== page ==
Below is a simple example of how a simple spreadsheet might be used to create a budget. For this example, it is looking at a month’s worth of income/expenses, reviewing how the previous month went. This means the numbers seen here are how well the budget actually was followed.

This example shows a simple budget tracking one month’s worth of financial transactions. To explain a few points here:

BudgetedActualDifference
Income (net)
Salary$3,000$3,000
Side hustle$500$350-$150
Total income$3,500$3,350
Expenses
Rent$1,250$1,250
Utilities/WiFi$150$145$5
Car payment$250$250
Car insurance$200$200
Health insurance$110$110
Rent insurance$16$16
Food$300$425-$125
Entertainment$200$225-$25
Cell phone$40$40
Shopping$250$250
Savings$100$100
401K$100$100
Misc.$25$50
Total expenses$2,991$3,161-$170
  • Your salary is typically known here, let’s say it’s $3,000 bring-home per month (after taxes). And, let’s say you expected (budgeted) to make $500 from a side hustle, but instead, you only made $350 — it happens. (psst. Don’t forget to set aside a bit for taxes too if it’s an ongoing contract job).
  • A lot of expenses are typically known month-to-month. For example, rent, car payments, and insurance payments typically don’t change without you knowing.
  • Food, entertainment, and shopping often catch you by surprise — it’s very easy to overspend in these categories.  No problem here as there is room in the budget to go over and not use a credit card. 
  • Unless you track every single transaction, there will always be a few bucks here and there unaccounted for. Add a miscellaneous budget line item for this and if you exceed it every month, consider breaking it out into its expense category to track.  

8. Keep track of your progress

So you’ve done the hardest parts. You’ve decided you need to budget and you have your budget started, well done! The most important thing to do moving forwards is to track your progress and review your budget commonly.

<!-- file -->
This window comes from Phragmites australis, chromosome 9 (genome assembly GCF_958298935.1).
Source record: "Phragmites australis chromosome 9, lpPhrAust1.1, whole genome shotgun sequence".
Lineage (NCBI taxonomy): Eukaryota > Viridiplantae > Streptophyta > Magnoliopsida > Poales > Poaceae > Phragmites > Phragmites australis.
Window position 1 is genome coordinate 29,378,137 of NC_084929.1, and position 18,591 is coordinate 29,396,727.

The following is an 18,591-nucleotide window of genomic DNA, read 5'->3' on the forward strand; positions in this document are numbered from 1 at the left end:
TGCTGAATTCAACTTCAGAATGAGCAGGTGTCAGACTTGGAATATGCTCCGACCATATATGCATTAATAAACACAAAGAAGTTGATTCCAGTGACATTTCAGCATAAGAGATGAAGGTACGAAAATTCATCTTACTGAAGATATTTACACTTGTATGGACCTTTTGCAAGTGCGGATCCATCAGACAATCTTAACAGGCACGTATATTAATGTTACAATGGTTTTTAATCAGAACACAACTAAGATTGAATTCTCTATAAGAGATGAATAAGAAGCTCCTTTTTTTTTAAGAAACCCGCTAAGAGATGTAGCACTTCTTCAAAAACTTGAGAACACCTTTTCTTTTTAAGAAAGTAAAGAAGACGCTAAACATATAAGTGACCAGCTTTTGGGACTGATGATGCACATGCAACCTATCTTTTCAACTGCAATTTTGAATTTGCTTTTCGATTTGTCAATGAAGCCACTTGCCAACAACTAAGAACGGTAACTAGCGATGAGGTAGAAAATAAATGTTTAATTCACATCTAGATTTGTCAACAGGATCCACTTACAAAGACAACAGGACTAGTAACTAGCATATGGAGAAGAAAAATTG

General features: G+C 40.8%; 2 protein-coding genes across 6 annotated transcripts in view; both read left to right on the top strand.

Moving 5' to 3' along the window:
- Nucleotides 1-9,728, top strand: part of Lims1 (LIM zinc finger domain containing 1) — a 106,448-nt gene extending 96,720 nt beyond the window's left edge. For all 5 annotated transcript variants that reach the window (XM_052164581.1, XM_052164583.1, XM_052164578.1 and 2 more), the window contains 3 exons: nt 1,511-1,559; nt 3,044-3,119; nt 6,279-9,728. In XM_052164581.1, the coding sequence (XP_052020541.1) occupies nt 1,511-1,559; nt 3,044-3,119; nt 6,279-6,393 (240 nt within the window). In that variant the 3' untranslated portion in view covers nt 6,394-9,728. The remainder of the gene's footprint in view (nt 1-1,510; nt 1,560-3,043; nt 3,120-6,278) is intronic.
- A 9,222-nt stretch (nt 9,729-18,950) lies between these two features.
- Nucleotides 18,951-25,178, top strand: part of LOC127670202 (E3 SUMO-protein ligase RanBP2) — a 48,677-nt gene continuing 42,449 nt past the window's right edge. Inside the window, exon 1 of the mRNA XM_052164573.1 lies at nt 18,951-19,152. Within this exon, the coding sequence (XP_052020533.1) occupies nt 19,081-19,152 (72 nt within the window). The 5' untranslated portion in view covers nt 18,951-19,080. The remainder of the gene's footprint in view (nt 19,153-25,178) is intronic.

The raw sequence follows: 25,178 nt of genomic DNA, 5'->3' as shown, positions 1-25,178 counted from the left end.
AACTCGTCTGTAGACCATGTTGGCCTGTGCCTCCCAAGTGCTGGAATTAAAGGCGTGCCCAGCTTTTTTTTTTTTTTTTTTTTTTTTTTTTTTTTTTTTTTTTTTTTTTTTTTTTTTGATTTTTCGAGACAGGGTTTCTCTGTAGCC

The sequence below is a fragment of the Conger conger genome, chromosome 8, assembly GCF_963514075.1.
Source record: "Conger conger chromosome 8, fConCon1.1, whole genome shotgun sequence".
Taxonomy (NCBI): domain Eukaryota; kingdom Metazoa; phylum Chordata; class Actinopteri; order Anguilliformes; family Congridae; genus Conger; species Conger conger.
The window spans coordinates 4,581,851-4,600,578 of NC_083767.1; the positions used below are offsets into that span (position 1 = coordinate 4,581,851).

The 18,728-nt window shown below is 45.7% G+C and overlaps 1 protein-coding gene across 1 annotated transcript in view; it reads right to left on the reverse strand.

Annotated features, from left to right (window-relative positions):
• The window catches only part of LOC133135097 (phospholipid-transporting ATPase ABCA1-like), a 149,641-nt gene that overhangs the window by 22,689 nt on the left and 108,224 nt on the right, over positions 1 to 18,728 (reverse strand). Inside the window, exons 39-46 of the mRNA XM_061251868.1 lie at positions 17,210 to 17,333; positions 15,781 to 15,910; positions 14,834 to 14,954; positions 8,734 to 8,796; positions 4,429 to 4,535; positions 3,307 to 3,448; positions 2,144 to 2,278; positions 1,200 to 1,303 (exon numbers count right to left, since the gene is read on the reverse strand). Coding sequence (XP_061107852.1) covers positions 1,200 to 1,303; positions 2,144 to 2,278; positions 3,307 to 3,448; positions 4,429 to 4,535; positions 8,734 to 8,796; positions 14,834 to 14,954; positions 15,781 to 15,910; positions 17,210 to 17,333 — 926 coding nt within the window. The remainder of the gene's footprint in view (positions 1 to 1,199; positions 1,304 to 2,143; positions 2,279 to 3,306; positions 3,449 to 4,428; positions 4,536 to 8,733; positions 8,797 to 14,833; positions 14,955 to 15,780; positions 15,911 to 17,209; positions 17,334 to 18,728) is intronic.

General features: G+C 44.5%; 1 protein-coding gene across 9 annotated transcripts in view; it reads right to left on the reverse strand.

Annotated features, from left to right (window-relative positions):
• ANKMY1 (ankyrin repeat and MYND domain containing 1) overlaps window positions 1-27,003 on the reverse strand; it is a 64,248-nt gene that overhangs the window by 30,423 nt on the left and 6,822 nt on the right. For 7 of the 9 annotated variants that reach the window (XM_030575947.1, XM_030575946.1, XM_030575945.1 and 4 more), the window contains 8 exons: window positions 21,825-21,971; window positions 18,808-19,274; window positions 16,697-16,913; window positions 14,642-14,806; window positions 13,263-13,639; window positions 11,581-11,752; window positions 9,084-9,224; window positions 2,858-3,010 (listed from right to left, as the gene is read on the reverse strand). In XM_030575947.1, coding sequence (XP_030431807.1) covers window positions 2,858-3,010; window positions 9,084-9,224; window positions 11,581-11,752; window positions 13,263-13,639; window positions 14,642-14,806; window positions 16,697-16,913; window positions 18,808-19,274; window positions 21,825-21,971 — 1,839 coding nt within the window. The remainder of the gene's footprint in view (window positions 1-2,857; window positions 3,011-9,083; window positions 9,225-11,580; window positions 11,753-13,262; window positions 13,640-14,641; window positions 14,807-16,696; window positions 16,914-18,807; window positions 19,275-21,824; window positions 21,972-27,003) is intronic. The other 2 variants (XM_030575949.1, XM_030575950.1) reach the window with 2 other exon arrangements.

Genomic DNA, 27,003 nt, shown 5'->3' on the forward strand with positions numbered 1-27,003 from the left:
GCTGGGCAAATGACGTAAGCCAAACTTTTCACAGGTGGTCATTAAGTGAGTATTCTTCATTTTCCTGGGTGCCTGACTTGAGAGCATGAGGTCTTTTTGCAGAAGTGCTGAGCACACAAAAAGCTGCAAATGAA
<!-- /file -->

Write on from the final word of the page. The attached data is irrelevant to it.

You don’t want all that work you did starting your budget to go to waste, so be sure to review it at least at the end of the month (if not more common than that). This will help you look back and see if you stuck to the budget, see how you need to adjust your spending habits, and alter it as you desire to achieve different goals.

Budgeting will help you achieve your financial goals

Looking at your progress and seeing how well you’re doing will also make you more excited about your finances. As you see your debt getting paid down, or your savings account growing, or that fund you’re setting aside for that Ferrari growing and growing, you’ll be happy about it and it will make you want to do even better the next month! Happy budgeting!

Although budgeting may seem daunting at first, it’s a simple process when it’s broken down into its individual steps. By following the eight steps we’ve gone over in this article, you’ll be ready to start your budget and get your financial situation in the best place it has ever been.

A quick note! Our goal is to gather and share info that’s up-to-date and helps you make great decisions as a renter. That said, the information you get directly from a provider could be a little different. Make sure to review their terms and conditions directly; and, if you see anything here that needs to be updated, please let us know! Advertising disclosure
Last Updated: October 26th, 2020